I actually halted working on the book for about a month. Mostly because I’d reached a point in the narrative where the focus shifts to the villainous faction of the story. There was a question I philosophically wrestled with during that time on whether the (impartial) third-person narrative voice should adopt a tone for this chapter that’s in any way different from earlier chapters that focused on the hero and his trusty sidekick. On the one hand I really want to convey the innermost workings of the antagonist’s head, but on the other hand I want to avoid telling the audience what to believe about him. A certain equilibrium between the two would be ideal. It’s a matter of knowing when to lean to one side and when to lean to the other. Not the easiest hike, but I’m forging ahead with it.
Speaking of which, I spontaneously gave one of the characters in my current work in progress a love of haggis as a plot device. As a means of bringing a chapter to an end.
The general idea I was going with was to have both my main characters conclude the first phase of their quest by landing on an island that was near-paradise for one of them but the other was eager to flee as soon as humanly possible. The locale I ended up devising for this purpose is called ₪BRANSONVISTA (a name I formed by combining the names of two second-rate things, which I might change in later drafts), an island famous in-universe for its live bluegrass performances that almost always end in violence, and for the local culinary specialty: haggis balls on a stick. A favourite of one of my heroes. Who just happens to be the guy in charge of navigation. It was the haggis that lured him to this island. The other guy is more turned off by the violence than the haggis.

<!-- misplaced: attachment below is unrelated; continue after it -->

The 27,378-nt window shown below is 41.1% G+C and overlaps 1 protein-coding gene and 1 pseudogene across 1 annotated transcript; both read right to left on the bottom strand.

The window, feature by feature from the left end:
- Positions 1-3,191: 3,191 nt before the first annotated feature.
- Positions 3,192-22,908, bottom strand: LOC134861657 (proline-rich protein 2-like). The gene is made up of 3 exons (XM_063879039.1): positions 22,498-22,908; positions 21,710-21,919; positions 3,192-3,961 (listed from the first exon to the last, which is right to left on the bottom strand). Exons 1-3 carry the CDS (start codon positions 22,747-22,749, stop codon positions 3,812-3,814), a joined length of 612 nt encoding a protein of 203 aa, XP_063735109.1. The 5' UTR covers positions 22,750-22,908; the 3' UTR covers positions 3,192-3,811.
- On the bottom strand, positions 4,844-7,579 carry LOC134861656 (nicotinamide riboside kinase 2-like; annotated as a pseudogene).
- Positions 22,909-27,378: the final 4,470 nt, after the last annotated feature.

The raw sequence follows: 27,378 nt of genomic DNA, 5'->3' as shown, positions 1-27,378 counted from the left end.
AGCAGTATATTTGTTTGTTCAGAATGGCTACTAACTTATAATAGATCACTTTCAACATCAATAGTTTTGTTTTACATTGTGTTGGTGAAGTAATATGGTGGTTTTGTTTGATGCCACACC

I have so far made three attempts to compose a work of fiction. Four, if you count that one I worked on for a couple of weeks in 2013 and then quickly abandoned. All of them were set either on another planet or in some kind of alternate reality, and I didn’t finish any of them. This particular genre is evidently a lot more difficult to write in than most people realize. It helps to adhere to a few guidelines of some type or another.
In addition to Kurt Vonnegut’s ever-useful eight rules of short story writing which I elaborated on earlier, I’d like to add two other rules of my own that I’m presently applying to my fourth (fifth?) literary attempt. The more practical writing experience I get, the more I realize how important these guidelines are. Especially in the speculative fiction genres, where the temptation is always there to go nuts with the worldbuilding.
- Do not edit as you write.
- Do not exceed 100,000 words on the first draft.